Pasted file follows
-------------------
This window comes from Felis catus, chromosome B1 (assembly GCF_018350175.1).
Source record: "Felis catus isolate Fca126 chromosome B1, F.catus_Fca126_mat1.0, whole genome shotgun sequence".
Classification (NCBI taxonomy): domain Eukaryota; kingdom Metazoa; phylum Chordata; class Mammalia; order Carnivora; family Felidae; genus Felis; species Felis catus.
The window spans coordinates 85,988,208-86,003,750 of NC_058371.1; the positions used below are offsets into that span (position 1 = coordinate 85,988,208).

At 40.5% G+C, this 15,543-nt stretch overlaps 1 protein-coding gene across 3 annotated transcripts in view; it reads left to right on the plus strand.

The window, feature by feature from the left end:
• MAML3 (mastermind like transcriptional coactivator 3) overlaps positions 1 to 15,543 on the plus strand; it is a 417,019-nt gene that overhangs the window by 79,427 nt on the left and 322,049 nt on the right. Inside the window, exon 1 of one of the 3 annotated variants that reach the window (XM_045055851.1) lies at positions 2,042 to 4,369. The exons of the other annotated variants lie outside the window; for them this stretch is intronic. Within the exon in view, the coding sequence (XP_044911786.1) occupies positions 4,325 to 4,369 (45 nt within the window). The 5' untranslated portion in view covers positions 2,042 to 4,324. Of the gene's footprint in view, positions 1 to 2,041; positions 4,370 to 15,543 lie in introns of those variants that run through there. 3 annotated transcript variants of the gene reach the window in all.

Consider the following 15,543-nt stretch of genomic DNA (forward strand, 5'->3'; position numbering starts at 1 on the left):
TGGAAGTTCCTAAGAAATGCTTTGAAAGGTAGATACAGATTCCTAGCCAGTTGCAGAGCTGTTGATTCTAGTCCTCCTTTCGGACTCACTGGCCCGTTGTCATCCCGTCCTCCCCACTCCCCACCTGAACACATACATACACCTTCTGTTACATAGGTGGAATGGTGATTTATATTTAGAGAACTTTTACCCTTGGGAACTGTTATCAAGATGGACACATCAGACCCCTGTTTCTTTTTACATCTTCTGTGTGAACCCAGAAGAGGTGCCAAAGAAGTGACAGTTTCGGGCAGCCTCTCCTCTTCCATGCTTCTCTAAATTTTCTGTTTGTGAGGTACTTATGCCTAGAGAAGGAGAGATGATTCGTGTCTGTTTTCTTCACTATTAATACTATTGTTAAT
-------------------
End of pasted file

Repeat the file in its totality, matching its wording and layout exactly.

This window comes from Felis catus, chromosome B1 (assembly GCF_018350175.1).
Source record: "Felis catus isolate Fca126 chromosome B1, F.catus_Fca126_mat1.0, whole genome shotgun sequence".
Classification (NCBI taxonomy): domain Eukaryota; kingdom Metazoa; phylum Chordata; class Mammalia; order Carnivora; family Felidae; genus Felis; species Felis catus.
The window spans coordinates 85,988,208-86,003,750 of NC_058371.1; the positions used below are offsets into that span (position 1 = coordinate 85,988,208).

At 40.5% G+C, this 15,543-nt stretch overlaps 1 protein-coding gene across 3 annotated transcripts in view; it reads left to right on the plus strand.

The window, feature by feature from the left end:
• MAML3 (mastermind like transcriptional coactivator 3) overlaps positions 1 to 15,543 on the plus strand; it is a 417,019-nt gene that overhangs the window by 79,427 nt on the left and 322,049 nt on the right. Inside the window, exon 1 of one of the 3 annotated variants that reach the window (XM_045055851.1) lies at positions 2,042 to 4,369. The exons of the other annotated variants lie outside the window; for them this stretch is intronic. Within the exon in view, the coding sequence (XP_044911786.1) occupies positions 4,325 to 4,369 (45 nt within the window). The 5' untranslated portion in view covers positions 2,042 to 4,324. Of the gene's footprint in view, positions 1 to 2,041; positions 4,370 to 15,543 lie in introns of those variants that run through there. 3 annotated transcript variants of the gene reach the window in all.

Consider the following 15,543-nt stretch of genomic DNA (forward strand, 5'->3'; position numbering starts at 1 on the left):
TGGAAGTTCCTAAGAAATGCTTTGAAAGGTAGATACAGATTCCTAGCCAGTTGCAGAGCTGTTGATTCTAGTCCTCCTTTCGGACTCACTGGCCCGTTGTCATCCCGTCCTCCCCACTCCCCACCTGAACACATACATACACCTTCTGTTACATAGGTGGAATGGTGATTTATATTTAGAGAACTTTTACCCTTGGGAACTGTTATCAAGATGGACACATCAGACCCCTGTTTCTTTTTACATCTTCTGTGTGAACCCAGAAGAGGTGCCAAAGAAGTGACAGTTTCGGGCAGCCTCTCCTCTTCCATGCTTCTCTAAATTTTCTGTTTGTGAGGTACTTATGCCTAGAGAAGGAGAGATGATTCGTGTCTGTTTTCTTCACTATTAATACTATTGTTAAT